Listened Four Tet on His 155-Hour Spotify Playlist, the Coolest Thing on Streaming by Andy Cush from Pitchfork

Following the zigzagging path of his curatorial mind, the producer has compiled one of the most kinetic and personal playlists online—with 1,847 tracks and counting

Kieran Hebden discusses his epic Spotify playlist with Andy Cush.

When Hebden launched the playlist in 2016, it was something of a lark, a way to share the spoils of his crate-digging with whoever cared to listen. Within a few months, as it grew in audience and duration—he never deletes tracks, so it’s always getting bigger—he began taking it more seriously. Some Spotify playlists evoke a single vivid but unobtrusive mood, softly massaging the far edges of your attention while the center is occupied with dinner party conversation or lifting weights. This one is more like an ethnomusicology class, or an artwork unto itself. It asks for and earns your sustained engagement, reflecting Hebden’s vast knowledge and puckish personality in its perceptive associations between songs. At some point, for Hebden, it grew from a strictly curatorial outlet into a creative one


For Hebden it started as a desire want his own playlist, rather than trying to get onto somebody else’s. This then led to exploring the ability to create tracks for the playlist, which he did by creating alternative artist profiles. Rather than catering for people who do not care, Hebden’s intent is to create an artefact for listeners to explore.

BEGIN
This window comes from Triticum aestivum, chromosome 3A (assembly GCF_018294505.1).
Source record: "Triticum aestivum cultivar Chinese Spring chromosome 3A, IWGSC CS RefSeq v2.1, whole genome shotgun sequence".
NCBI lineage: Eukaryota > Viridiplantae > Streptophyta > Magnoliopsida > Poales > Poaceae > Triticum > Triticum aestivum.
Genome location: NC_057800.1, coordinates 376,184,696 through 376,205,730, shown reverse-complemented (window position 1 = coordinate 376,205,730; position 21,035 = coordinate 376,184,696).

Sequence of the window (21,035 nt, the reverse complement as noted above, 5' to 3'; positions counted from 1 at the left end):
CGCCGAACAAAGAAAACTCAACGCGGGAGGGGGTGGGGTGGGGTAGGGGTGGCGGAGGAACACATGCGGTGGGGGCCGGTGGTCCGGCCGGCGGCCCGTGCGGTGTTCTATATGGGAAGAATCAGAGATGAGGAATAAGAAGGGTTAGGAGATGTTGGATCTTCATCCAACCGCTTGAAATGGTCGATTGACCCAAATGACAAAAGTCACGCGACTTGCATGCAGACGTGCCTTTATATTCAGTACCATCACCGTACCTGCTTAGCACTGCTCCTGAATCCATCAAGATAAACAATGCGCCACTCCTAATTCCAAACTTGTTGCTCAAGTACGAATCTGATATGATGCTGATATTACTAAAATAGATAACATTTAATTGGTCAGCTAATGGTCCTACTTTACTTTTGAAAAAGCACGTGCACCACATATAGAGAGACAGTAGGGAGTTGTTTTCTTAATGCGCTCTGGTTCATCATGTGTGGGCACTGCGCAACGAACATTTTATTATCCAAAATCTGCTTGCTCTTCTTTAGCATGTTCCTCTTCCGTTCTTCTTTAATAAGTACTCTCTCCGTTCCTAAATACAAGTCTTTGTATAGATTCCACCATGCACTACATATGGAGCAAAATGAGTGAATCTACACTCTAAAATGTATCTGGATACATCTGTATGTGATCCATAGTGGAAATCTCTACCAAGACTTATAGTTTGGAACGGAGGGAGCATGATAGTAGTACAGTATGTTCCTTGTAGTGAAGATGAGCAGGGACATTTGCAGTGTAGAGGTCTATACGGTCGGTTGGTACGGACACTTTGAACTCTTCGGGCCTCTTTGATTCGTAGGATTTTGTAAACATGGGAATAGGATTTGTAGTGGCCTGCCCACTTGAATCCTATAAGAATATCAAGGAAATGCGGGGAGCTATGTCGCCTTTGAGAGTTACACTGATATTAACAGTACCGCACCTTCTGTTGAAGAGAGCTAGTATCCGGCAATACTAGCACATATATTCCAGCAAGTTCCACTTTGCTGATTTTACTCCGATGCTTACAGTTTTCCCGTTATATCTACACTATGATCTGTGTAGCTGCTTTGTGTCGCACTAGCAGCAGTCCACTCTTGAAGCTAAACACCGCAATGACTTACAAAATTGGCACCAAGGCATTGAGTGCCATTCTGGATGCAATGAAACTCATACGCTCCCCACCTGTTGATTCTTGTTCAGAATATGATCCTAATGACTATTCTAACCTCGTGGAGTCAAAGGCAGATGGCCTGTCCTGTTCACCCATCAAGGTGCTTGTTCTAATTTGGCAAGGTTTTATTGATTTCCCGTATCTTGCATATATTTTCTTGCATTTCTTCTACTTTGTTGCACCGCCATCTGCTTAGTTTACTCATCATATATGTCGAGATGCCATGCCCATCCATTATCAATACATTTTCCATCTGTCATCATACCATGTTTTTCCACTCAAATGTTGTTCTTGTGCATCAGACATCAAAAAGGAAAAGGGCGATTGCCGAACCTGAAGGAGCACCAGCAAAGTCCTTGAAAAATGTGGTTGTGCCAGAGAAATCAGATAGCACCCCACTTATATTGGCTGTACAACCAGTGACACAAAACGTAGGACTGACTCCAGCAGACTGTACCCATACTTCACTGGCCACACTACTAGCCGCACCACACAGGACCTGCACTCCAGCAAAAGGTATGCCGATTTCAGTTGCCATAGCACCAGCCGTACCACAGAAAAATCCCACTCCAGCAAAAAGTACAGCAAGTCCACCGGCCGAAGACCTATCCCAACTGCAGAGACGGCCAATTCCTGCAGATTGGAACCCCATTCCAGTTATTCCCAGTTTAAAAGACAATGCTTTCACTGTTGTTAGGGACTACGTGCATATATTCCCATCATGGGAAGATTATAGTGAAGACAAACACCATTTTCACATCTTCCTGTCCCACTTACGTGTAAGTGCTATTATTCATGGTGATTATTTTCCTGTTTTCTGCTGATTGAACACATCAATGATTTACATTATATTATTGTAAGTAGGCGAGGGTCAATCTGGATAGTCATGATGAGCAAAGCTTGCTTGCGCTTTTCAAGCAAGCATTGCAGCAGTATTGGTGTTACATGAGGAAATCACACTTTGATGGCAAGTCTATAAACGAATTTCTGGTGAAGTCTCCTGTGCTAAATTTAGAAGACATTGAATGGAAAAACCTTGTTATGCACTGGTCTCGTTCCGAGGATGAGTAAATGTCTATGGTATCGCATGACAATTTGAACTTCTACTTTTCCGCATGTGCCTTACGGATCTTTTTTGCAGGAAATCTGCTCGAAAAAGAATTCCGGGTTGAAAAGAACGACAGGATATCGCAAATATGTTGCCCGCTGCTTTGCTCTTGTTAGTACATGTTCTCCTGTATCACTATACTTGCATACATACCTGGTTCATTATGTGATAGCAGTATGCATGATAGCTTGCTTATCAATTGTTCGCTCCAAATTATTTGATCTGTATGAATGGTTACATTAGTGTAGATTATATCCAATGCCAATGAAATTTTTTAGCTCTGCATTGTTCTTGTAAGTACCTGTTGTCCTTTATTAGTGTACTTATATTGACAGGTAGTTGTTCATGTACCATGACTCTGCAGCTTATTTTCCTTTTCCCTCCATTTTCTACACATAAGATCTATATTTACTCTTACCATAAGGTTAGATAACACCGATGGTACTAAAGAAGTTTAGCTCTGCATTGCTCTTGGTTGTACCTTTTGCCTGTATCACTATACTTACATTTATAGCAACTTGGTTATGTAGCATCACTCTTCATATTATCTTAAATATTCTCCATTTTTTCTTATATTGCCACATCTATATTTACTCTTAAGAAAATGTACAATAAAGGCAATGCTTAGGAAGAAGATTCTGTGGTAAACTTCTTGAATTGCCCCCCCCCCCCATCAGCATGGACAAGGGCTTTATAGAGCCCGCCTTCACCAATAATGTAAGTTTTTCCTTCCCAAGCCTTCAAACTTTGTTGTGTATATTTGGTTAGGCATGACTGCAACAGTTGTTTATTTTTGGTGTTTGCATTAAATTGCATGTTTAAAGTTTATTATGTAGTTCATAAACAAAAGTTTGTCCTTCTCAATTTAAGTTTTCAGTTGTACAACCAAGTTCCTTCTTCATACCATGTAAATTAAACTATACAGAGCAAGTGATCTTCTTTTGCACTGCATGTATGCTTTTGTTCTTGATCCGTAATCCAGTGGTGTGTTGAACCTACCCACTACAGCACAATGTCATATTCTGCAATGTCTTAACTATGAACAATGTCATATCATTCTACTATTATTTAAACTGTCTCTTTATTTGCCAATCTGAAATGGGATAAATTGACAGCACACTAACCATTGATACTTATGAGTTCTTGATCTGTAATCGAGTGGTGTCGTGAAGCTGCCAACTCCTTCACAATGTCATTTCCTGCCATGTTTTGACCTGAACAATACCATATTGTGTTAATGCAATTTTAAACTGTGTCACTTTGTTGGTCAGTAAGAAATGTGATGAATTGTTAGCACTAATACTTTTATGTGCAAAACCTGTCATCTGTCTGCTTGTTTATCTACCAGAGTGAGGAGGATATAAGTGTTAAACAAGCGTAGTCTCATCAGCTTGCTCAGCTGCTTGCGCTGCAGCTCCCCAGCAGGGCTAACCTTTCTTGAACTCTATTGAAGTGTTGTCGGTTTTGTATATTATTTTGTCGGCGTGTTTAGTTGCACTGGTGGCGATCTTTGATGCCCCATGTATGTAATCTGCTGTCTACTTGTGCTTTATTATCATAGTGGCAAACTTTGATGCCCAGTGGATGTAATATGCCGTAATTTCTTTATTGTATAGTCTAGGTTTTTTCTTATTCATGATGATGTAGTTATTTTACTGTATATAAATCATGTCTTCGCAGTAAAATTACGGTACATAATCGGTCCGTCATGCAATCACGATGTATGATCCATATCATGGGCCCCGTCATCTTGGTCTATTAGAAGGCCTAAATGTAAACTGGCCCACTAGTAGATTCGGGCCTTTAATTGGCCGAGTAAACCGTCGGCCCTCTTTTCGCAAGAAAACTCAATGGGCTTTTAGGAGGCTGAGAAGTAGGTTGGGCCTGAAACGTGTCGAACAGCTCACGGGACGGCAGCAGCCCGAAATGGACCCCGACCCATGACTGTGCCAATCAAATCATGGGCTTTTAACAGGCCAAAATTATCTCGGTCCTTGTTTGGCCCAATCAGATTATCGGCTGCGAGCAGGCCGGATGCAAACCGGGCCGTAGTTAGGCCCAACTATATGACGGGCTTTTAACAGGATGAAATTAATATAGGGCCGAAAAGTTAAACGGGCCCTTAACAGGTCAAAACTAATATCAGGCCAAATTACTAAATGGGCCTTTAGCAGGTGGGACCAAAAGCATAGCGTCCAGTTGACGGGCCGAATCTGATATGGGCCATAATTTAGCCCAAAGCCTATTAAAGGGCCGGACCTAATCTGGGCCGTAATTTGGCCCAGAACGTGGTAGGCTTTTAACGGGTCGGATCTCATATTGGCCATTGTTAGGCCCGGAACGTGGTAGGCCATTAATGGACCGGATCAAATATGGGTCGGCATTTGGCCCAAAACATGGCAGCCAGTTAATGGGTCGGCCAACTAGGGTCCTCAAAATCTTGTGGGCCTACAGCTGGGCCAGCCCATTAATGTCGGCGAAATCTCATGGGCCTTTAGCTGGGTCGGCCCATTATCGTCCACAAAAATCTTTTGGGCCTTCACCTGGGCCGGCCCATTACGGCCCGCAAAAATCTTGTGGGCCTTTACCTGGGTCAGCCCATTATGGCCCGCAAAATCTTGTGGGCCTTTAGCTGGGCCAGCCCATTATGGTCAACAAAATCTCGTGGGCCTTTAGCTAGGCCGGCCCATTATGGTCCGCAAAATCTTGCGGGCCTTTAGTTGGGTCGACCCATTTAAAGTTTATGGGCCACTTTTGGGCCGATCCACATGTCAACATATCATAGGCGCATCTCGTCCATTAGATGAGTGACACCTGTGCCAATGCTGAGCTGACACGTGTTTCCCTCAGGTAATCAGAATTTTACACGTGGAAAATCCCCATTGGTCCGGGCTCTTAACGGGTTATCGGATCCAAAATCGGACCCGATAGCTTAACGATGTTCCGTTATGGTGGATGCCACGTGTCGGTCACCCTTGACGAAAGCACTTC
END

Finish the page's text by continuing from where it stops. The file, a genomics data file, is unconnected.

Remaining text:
Another example of a playlist that goes beyond the usual is Dan Snaith’s The Longest Mixtape, also in its own way, the Tapefear app helps with the engagement with serendipity.

Listened Sixteen Oceans, by Four Tet from Four Tet

16 track album

I love this album, but I wonder if I would love anything by Kieran Hebden, especially a long play.


Stereogum Premature Evaluation

Sixteen Oceans does not feel catastrophic — it feels serene and meditative. Gone is the static and the glitchy, unexpected samples that characterized Four Tet’s early output. Only its lead single “Baby” — featuring vocal samples from electropop superstar Ellie Goulding — recalls the club-ready bangers of his house-indebted albums: 2010’s There Is Love In You, 2012’s Pink, and 2013’s Beautiful Rewind. Even then, there’s a full minute-long pause in the middle of the track featuring little more than trickling water, crashing waves, and again, birds. When Goulding’s voice returns and the beat drops back in to finish out the track, the focus has irrevocably shifted toward those languid, contemplative tones previously residing in the background. Sixteen Oceans is more akin to Hebden’s 2017 album New Energy, in that it finds breathing space in moments with little-to-no tempo, interstitial ambient pieces, and bouts of warm sentimentality — compare, for instance, New Energy track “Daughter” and Oceans closer “Mama Teaches Sanskrit” — but this newest LP is magnitudes more pristine, a steady tide coming in to smooth sand into glass.